Looking for something to fill your brain while you take your seventeen billionth government-mandated walk of the lockdown? Hannah Pudner picks some of the best podcasts about Wales for you to listen to.
There’s a modest but high calibre range of pods about Wales – some funny, some informative, some both. I spent some time searching through and is a pick of the best. Whether you’re already a podcast fan or brand new to the medium, whether you’re on furlough with time on your hands or still taking that grinding commute… wherever and however you listen, settle in, and enjoy some great content about our fine country.
Shreds: Murder in the dock – this is an utterly gripping and incredibly well produced true crime series, outlining the notorious murder of Cardiff woman Lynnette White and the following horrific miscarriage of justice. It is all that, and so much more. Weaved through the story telling is the history of Tiger Bay and the changing identity of Cardiff – exposing the ugliness and brutality of police corruption and racism, and the warmth and power of community. Perhaps the most important podcast about Cardiff you could listen to.
Smart Welsh People – Cardiff neuroscientist and author Dr Dean Burnett took umbrage about stereotypes in mainstream media all too often showing the Welsh as a bit twp. So he decided he’d do something to counter that, and thus, this podcast was born. The premise is simple – Dean interviews ‘smart Welsh people’. He asks them what they do, why they do it and generally what they have to say. He’s talked to a wide varied of people, from comedian Dan Thomas, entertainer Carys Eleri, to Heath hospital ICU consultant Dr Matt Morgan. It’s funny, informative and not a twp in sight.
Welsh Music Podcast – listen to Neil and James talk all things Welsh music, from tunes you might hear on radio, to new and emerging, to the more obscure and delightful. Each episode features a big name from the world of Welsh music – writers, musicians, broadcasters and journalists. They share their stories, their passions and favourite Welsh albums. A whole lot of musical fun.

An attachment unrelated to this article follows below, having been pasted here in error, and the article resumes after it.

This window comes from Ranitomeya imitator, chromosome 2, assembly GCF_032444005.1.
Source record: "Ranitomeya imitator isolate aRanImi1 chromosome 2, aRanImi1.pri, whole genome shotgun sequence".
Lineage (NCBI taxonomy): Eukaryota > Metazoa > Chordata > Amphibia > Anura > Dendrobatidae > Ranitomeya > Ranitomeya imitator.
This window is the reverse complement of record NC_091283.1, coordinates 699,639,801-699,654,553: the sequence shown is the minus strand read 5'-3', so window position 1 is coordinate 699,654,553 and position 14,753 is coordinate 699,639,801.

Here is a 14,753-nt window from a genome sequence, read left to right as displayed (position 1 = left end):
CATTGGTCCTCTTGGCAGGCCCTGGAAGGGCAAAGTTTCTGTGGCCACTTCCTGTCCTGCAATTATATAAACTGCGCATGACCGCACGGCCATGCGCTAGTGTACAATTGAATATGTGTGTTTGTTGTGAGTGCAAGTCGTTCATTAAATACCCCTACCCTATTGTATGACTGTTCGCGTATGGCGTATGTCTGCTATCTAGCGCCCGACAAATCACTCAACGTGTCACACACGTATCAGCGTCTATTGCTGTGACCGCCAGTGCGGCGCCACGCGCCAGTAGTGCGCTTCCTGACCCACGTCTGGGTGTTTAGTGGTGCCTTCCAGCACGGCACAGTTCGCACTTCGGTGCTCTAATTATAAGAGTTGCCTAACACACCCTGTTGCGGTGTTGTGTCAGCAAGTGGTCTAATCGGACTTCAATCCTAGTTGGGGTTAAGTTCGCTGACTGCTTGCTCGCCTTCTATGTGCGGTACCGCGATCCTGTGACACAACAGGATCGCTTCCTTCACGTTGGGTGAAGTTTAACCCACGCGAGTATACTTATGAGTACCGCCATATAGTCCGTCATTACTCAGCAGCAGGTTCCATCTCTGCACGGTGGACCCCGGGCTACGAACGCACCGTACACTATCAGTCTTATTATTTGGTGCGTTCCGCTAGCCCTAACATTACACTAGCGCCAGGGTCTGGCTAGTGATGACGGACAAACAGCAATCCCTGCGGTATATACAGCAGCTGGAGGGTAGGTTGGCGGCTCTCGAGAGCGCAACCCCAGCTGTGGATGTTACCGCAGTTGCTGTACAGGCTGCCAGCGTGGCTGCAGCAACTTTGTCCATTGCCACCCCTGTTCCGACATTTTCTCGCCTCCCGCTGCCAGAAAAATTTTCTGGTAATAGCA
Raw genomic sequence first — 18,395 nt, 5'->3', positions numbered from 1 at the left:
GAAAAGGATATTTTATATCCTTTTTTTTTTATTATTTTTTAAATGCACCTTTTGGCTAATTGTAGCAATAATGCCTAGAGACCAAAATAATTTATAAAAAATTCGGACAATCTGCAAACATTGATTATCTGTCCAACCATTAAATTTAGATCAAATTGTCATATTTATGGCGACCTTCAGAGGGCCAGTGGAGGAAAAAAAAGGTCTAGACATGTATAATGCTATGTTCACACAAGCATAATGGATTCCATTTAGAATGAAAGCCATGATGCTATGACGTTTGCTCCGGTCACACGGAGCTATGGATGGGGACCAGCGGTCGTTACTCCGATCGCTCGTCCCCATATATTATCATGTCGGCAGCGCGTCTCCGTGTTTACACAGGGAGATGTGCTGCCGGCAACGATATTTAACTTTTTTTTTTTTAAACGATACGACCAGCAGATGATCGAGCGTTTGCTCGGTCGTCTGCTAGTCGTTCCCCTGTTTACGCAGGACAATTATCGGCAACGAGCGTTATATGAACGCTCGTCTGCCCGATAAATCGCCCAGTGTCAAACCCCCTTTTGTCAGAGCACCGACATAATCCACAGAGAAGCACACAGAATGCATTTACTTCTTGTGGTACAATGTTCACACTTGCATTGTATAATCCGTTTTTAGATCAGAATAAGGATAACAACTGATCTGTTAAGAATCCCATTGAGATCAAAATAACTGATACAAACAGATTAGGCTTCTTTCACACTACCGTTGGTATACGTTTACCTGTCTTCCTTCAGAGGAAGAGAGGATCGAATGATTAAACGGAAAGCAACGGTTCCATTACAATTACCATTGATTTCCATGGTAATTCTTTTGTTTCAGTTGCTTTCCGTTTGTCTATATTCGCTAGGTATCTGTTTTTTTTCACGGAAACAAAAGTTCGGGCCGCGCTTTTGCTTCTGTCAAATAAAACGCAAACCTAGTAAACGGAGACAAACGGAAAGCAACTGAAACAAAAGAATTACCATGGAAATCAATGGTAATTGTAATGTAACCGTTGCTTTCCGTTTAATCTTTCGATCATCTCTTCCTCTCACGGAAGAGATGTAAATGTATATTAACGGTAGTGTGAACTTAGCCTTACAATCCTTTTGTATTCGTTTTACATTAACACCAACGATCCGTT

Hacio’r Iaith – this Welsh language pod brings big developments in the world of tech right to your doorstep. Whether it’s gaming, block chain, or the use of 5G on the A55, come here to listen to pals Bryn, Sioned and Iestyn chew the fat on tech developments from across the world and how they’re impacting us here in Wales. You certainly don’t need to be a tech expert to enjoy this pod, and it’s a lot of fun.
Flatten the Curve – “from Wuhan to Wales, and everything in between” this pod gives an insightful analysis to how the virus is uniquely and specifically impacting Wales. By interviewing experts in the field, discussions range from the disproportionate impact on our black and minority ethnic communities, the role of the media and how it talks about Wales, and the impact of our devolved politics. A timely, insightful analysis of the crisis, not often covered by UK wide media.
Welsh History Podcast – this pod does what it says on the tin, with 122 episodes and counting it is recounting the history of Wales from early Stone Age to modern day. Learn about how the country changed after the Romans left, who Llewelyn the Great was and why he was so great, and the damage done by the 1300s plague – and so much more. Have a listen and truly feel rooted in the history of our country. An interesting twist is that it’s hosted from Canada by Canadian Jonathan Williams, exploring his Welsh heritage.
Massive disclaimer alert – there are more excellent pods about Wales out there from rugby, food, to politics. If this has fuelled your interest then just have a browse for other podcasts on Wales and let us know what you find! If you’re brand new to podcast listening and not sure where to start, try this step by step guide published by the Guardian: How to listen to podcasts: everything you need to know.
Hannah Pudner is Global Director of External Affairs for United Purpose, a Cardiff based international development charity that works with three million of the world’s poorest people in Malawi, Mozambique, Ghana, The Gambia, Senegal, Nigeria, Cameroon, Rwanda, Uganda, Kenya, Guinea, South Africa, India, Bangladesh and Brazil. Hannah is from Neath and has lived in Cardiff for seven years. Follow her on Twitter @hannahpudner.
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